TENNIS: On the Rebound
Before 8am on the morning of 13th May, residents in homes around Amherst Gardens, Hastings may have woken to sounds they hadn’t heard for nearly two months – the crisp snap of rackets on balls, the duller thud of the balls rebounding off a clay surface, and the shuffling of feet between. Playing tennis, forbidden over the intervening period of Covid-19 lockdown despite its inherent structure of social distancing on either side of a net, was once again a sanctioned pastime, albeit for singles only and subject to elaborate hygiene etiquette.
Amherst club coach, Doug Keen, and local veteran international, Frances Candy, were first on the clay that morning. Over the following two and a half weeks, many members of both Amherst and The Green club (under a mile away in St Leonards) have returned to their respective courts, most very conscious of the need to regain fitness after weeks without any sporting activity if they haven’t been running, cycling or doing handstands in the garden in lieu.
Ross Cudmore in one-to-one session with junior at Amherst
PICTURE: Dave Young
In normal years Amherst’s season begins on 1st April, so although some members had already paid their full club subscriptions for the year ahead, many have also understandably held back. The club has stated that it intends to levy only a pro rata charge once “normal activities” are resumed – which may be when full doubles play is permitted. However, as a community amateur sports club leasing rateable premises, it qualified for – and has received – a £10,000 support package offered by central government via Hastings Borough Council. The Lawn Tennis Association (LTA) has also suspended its annual affiliation fee, a further saving of £770.
“It’s too early at this point to forecast whether the £10,000 grant will make up for our lost income,” says club treasurer Pearl Hare – “not just from subscriptions, but also bar profits and court fees during what would normally be a busy period for the club.”
In the meantime Louis Bradbury, director and administrator of the 6-Love coaching team centred at Amherst, admits that they are “taking a hit”. They would normally be running group sessions for juniors several weekday evenings and Saturday mornings each week. The summer term is usually their busiest period of the year, when children new to the sport can join other novices in appropriate groupings. On the other hand, most of their regular ‘academy’ juniors have wasted little time in returning – 19 out of 22 have turned up for at least a single one-to-one coaching session in the past two and a half weeks, some several.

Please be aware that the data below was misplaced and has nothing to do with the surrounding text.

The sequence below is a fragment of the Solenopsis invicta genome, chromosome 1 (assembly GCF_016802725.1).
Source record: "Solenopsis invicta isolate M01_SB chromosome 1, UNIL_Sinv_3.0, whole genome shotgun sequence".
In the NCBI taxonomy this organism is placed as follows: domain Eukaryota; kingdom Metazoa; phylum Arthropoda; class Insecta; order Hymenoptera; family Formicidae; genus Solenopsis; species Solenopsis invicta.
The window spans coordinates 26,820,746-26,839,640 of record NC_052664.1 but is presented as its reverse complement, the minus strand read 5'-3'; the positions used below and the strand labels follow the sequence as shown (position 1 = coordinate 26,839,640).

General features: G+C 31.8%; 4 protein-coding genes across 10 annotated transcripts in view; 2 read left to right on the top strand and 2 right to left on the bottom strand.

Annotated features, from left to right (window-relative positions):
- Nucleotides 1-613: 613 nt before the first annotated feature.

Leading junior, Hayden Hoxey, aged 14, was up at the club on Friday afternoon hitting with coach Ross Cudmore. He had broken a bone in his foot some weeks before lockdown started in March, so wouldn’t have been able to play much before now anyway. He says he’s pleased to be back on the courts, and hopes it won’t be too long before LTA tournaments resume.
Louis too is still hopeful that 6-Love will be able to run their normal summer club in the July/August holiday period. “With primary schools and nurseries going back on Monday, I believe this will happen – but we’re still awaiting government advice,” he says.
STOP PRESS: The LTA announced last Sunday afternoon (31st May) that, as from the following day, games of tennis doubles will be sanctioned, whether or not any of the players are members of the same household, plus coaching group sessions with up to six participants. Complex hygienic controls are still required, and partners on the same side of the net advised to observe two-metre social distancing, including a bizarre suggestion that they might “consider agreeing in advance which player will take the shot if a ball travels to the centre of the court”. (Which sports administrator thought that one up? Maybe the same as advised Sports Minister Oliver Dowden last month to approve basketball as a socially distanced sport).
Amherst and The Green clubs will no doubt adapt their protocols accordingly. On the other hand, as reported in our news section, Hastings Borough Council continues to insist currently on keeping the public courts at Alexandra Park locked and barred.
We hope you have enjoyed reading this article. The future of our volunteer led, non-profit publication would be far more secure with the aid of a small donation. You can also support local journalism by becoming a friend of HIP. It only takes a minute and we would be very grateful.